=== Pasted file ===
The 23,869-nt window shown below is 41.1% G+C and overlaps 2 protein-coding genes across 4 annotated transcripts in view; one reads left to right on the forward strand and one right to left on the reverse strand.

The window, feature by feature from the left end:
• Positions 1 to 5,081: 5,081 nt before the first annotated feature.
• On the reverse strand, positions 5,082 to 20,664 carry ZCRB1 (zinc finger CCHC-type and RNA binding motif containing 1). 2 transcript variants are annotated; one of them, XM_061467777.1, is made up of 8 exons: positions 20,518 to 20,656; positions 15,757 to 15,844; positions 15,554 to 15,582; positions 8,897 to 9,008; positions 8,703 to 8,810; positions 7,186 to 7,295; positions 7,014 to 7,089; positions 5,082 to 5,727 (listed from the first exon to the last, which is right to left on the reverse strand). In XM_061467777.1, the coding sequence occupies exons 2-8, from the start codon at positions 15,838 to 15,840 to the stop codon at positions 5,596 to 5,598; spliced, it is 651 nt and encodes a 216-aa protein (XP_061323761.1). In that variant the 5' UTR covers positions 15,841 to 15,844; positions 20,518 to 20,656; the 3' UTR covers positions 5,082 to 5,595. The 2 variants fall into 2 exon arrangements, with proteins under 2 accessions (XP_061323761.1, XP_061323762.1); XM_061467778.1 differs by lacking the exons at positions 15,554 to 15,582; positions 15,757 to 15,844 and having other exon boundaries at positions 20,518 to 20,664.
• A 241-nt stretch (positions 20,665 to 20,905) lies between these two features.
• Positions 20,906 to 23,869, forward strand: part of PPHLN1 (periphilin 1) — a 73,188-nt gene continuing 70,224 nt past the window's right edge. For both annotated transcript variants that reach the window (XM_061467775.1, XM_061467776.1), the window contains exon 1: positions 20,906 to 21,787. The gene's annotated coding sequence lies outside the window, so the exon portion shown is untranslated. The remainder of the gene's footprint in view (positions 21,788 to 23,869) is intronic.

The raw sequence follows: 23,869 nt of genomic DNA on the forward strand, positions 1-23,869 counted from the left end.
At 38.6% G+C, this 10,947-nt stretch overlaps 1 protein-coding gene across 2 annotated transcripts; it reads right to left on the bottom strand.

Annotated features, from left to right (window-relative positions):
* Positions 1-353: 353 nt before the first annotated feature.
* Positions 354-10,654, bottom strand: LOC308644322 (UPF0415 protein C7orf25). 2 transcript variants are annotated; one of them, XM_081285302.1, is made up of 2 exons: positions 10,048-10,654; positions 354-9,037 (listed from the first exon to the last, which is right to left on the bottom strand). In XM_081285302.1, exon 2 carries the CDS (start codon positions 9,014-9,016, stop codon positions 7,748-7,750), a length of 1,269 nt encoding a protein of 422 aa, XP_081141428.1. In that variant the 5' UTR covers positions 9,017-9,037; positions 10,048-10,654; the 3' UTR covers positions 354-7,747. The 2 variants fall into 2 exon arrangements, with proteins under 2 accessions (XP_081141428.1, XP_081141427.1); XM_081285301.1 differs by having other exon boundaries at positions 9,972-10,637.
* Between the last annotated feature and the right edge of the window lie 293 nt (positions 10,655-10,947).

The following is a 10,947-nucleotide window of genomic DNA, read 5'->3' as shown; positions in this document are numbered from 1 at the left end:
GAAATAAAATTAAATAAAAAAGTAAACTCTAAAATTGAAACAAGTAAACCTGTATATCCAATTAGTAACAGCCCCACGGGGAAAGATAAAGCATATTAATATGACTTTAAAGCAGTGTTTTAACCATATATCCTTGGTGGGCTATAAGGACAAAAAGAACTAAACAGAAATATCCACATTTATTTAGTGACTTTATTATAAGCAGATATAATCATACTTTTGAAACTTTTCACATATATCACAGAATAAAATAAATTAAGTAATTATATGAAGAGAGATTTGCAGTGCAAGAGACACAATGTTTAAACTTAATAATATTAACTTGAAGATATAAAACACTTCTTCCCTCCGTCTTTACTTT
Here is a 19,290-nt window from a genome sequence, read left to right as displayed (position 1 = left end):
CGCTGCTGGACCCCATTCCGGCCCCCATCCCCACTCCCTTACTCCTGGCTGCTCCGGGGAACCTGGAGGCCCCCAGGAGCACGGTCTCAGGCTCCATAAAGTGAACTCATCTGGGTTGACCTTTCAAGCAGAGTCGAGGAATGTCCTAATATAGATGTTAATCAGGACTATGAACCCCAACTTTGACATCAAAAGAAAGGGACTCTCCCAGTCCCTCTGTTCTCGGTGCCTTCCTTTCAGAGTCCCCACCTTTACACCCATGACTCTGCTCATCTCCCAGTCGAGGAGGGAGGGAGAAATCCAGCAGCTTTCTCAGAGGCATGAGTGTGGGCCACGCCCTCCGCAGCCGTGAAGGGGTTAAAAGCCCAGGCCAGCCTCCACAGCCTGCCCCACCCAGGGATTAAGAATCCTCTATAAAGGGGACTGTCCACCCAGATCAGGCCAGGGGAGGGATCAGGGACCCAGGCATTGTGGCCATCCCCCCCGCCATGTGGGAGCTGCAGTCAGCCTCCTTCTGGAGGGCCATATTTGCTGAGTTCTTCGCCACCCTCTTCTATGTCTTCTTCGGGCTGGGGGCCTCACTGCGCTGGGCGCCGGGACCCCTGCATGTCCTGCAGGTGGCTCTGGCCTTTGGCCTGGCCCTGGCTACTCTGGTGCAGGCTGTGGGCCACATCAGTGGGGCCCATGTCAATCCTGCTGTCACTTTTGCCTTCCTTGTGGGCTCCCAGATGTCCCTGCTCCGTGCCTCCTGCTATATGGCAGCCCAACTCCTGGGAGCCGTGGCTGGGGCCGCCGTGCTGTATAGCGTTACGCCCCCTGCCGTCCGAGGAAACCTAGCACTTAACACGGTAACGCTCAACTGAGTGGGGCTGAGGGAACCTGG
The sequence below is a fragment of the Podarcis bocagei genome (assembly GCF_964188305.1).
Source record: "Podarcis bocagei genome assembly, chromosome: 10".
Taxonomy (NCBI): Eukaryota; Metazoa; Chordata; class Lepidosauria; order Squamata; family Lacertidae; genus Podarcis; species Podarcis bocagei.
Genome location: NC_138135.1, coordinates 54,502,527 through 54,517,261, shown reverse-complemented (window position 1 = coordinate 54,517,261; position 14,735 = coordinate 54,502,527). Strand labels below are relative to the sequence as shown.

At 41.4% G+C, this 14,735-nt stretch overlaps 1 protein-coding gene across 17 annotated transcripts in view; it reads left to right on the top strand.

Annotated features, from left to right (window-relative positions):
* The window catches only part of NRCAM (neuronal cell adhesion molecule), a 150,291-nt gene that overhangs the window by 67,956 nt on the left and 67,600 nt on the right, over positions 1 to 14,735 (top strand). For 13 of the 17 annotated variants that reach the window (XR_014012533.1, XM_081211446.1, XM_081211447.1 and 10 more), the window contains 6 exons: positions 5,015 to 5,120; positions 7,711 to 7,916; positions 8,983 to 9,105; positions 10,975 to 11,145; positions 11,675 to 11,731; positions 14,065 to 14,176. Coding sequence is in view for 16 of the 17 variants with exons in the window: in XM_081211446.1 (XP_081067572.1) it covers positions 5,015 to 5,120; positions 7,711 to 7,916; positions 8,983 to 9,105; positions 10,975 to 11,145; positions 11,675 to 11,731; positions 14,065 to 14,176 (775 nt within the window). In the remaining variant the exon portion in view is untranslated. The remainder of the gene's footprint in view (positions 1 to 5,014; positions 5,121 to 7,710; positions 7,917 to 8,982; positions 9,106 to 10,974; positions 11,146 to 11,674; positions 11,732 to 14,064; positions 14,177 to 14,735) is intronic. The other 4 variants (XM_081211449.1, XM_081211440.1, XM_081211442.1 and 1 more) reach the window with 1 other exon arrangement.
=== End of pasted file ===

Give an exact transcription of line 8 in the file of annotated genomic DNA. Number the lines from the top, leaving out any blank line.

At 38.6% G+C, this 10,947-nt stretch overlaps 1 protein-coding gene across 2 annotated transcripts; it reads right to left on the bottom strand.